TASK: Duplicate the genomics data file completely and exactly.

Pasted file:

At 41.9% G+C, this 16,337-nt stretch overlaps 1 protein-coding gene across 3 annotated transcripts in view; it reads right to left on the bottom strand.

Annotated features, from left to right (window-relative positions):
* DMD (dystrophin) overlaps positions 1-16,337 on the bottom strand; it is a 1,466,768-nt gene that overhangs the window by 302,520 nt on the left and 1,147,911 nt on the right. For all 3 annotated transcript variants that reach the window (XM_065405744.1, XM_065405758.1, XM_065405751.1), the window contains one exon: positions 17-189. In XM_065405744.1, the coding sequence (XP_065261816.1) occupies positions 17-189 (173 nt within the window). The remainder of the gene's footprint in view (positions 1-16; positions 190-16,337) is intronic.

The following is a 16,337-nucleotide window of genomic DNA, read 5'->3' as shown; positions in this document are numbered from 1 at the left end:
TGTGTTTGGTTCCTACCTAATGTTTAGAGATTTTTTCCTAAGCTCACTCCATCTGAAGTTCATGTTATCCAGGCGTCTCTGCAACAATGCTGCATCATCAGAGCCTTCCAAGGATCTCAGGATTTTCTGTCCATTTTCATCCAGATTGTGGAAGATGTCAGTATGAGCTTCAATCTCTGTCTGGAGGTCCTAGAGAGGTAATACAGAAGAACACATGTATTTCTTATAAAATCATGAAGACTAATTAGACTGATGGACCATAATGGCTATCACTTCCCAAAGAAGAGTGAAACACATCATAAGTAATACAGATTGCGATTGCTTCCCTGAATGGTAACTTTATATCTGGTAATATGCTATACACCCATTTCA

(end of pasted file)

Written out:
At 41.9% G+C, this 16,337-nt stretch overlaps 1 protein-coding gene across 3 annotated transcripts in view; it reads right to left on the bottom strand.

Annotated features, from left to right (window-relative positions):
* DMD (dystrophin) overlaps positions 1-16,337 on the bottom strand; it is a 1,466,768-nt gene that overhangs the window by 302,520 nt on the left and 1,147,911 nt on the right. For all 3 annotated transcript variants that reach the window (XM_065405744.1, XM_065405758.1, XM_065405751.1), the window contains one exon: positions 17-189. In XM_065405744.1, the coding sequence (XP_065261816.1) occupies positions 17-189 (173 nt within the window). The remainder of the gene's footprint in view (positions 1-16; positions 190-16,337) is intronic.

The following is a 16,337-nucleotide window of genomic DNA, read 5'->3' as shown; positions in this document are numbered from 1 at the left end:
TGTGTTTGGTTCCTACCTAATGTTTAGAGATTTTTTCCTAAGCTCACTCCATCTGAAGTTCATGTTATCCAGGCGTCTCTGCAACAATGCTGCATCATCAGAGCCTTCCAAGGATCTCAGGATTTTCTGTCCATTTTCATCCAGATTGTGGAAGATGTCAGTATGAGCTTCAATCTCTGTCTGGAGGTCCTAGAGAGGTAATACAGAAGAACACATGTATTTCTTATAAAATCATGAAGACTAATTAGACTGATGGACCATAATGGCTATCACTTCCCAAAGAAGAGTGAAACACATCATAAGTAATACAGATTGCGATTGCTTCCCTGAATGGTAACTTTATATCTGGTAATATGCTATACACCCATTTCA